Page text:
Volcano, schmalcano… Air Force keeps missions from Europe movin’

By Tech. Sgt. Phyllis Hanson, Air Force Public Affairs Agency

Despite Mother Nature’s volcanic eruption in Iceland disrupting air travel for thousands, quick thinking and flexibility kept the Air Force’s crucial aeromedical and cargo airlift missions moving.

On April 15, a weather forecast, from the Air Force Weather Agency’s 2nd Weather Squadron at Offutt Air Force Base, Neb., showed the eruption could affect flights across much of Northern Europe to include Ramstein Air Base, Germany, which happens to be a transition point for wounded warriors coming from Afghanistan and Iraq.  Landstuhl Regional Medical Center in Germany is normally where the wounded would be treated and rest for a couple of days before heading on to Walter Reed Army Medical Center in Washington, D.C.090417-F-1830P-186

Air Mobility Command’s 618th Tanker Airlift Control Center at Scott Air Force Base, Ill., took immediate action by moving out cargo and tanker planes from Germany to Naval Station Rota and Moron Air Base in Spain, a good distance south of the enveloping ash clouds about to snuff out all air travel in northern Europe. Most importantly, this decisive diversion enabled the aeromedical evacuation missions to continue — ensuring the wounded warriors were still able to get to the U.S. with little disruption.

During a DoD Blogger’s Rountable held April 21, Air Force Brig. Gen. Randy Kee, vice commander, 618th TACC, discusses in detail the diligent maneuvers that occurred in order to overcome the impending “dark cloud” and continue with the joint-force missions supporting Operations Enduring Freedom and Operation New Dawn (of Operation Iraqi Freedom)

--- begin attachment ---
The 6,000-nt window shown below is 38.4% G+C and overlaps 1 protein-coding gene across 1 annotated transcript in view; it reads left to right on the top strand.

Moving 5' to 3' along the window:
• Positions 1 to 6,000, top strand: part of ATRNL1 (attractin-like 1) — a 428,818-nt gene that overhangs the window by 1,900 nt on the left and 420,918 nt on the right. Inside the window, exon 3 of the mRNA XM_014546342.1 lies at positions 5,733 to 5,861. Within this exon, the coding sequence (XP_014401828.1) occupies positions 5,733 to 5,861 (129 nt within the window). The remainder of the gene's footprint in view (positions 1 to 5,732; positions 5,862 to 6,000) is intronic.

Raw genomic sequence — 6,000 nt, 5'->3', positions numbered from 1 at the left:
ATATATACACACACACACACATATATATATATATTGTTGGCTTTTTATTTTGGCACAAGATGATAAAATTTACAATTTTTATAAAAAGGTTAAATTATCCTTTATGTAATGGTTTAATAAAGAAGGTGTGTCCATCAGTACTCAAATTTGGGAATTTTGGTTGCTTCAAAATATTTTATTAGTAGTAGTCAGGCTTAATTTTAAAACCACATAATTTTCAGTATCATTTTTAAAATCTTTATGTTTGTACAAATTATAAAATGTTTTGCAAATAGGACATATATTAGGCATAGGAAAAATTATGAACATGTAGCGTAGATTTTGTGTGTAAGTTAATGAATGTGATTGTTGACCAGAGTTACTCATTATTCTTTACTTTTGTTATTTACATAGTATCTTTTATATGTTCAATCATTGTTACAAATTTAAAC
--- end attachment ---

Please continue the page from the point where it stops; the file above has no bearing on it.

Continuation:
“Since April 15, the missions that had to be re-routed or adjusted around the ash cloud have delivered 23,268 passengers and nearly 7,000 tons of cargo, ensuring our worldwide commitments continue to be met, including support to Operations Enduring and Iraqi Freedom. These figures represent more than enough people to fill Madison Square Garden and 175 fully loaded semi trucks – said General Kee, Vice Commander, 618th TACC.

“But when we’re talking about keeping cargo moving to the warfighter or moving our wounded warriors to the care they need, we’re going to do whatever it takes to safely keep the mission moving,” said General Kee.

The flight routings took longer, adding about 1.5 additional flying hours, as well as additional operating costs and more fuel usage.In addition to the diversions to Spain, additional support was necessary at both Bagram Airfield, Afghanistan and at Balad Air Base, Iraq.

While the dust settles over the European sky, missions from the temporary southern locations will continue.

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  • rachael tolliver

    Yet again the military shows training, technology, and determination can do. And to think, they say there is a second volcano that may follow too.